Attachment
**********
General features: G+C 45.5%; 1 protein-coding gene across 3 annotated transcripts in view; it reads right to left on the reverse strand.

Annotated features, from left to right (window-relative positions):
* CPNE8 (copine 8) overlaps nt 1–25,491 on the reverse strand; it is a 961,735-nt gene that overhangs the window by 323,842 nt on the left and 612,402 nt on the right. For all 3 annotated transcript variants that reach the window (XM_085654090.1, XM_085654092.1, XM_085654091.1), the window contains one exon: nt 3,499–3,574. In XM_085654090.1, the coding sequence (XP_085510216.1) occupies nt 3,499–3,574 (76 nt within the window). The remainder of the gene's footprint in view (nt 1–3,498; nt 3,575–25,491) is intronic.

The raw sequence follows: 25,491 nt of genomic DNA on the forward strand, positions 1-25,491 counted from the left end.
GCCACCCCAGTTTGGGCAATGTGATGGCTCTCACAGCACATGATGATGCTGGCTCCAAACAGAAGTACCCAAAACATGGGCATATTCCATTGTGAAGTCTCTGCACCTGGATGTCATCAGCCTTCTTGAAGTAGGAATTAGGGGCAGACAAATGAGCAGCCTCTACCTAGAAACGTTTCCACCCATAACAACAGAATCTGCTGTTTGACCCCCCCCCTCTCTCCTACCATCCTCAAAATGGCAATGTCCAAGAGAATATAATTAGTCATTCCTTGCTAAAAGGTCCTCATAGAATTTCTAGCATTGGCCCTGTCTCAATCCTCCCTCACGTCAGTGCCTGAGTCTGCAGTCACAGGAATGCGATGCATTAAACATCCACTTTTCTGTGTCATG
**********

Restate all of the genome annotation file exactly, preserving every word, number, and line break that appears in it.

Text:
General features: G+C 45.5%; 1 protein-coding gene across 3 annotated transcripts in view; it reads right to left on the reverse strand.

Annotated features, from left to right (window-relative positions):
* CPNE8 (copine 8) overlaps nt 1–25,491 on the reverse strand; it is a 961,735-nt gene that overhangs the window by 323,842 nt on the left and 612,402 nt on the right. For all 3 annotated transcript variants that reach the window (XM_085654090.1, XM_085654092.1, XM_085654091.1), the window contains one exon: nt 3,499–3,574. In XM_085654090.1, the coding sequence (XP_085510216.1) occupies nt 3,499–3,574 (76 nt within the window). The remainder of the gene's footprint in view (nt 1–3,498; nt 3,575–25,491) is intronic.

The raw sequence follows: 25,491 nt of genomic DNA on the forward strand, positions 1-25,491 counted from the left end.
GCCACCCCAGTTTGGGCAATGTGATGGCTCTCACAGCACATGATGATGCTGGCTCCAAACAGAAGTACCCAAAACATGGGCATATTCCATTGTGAAGTCTCTGCACCTGGATGTCATCAGCCTTCTTGAAGTAGGAATTAGGGGCAGACAAATGAGCAGCCTCTACCTAGAAACGTTTCCACCCATAACAACAGAATCTGCTGTTTGACCCCCCCCCTCTCTCCTACCATCCTCAAAATGGCAATGTCCAAGAGAATATAATTAGTCATTCCTTGCTAAAAGGTCCTCATAGAATTTCTAGCATTGGCCCTGTCTCAATCCTCCCTCACGTCAGTGCCTGAGTCTGCAGTCACAGGAATGCGATGCATTAAACATCCACTTTTCTGTGTCATG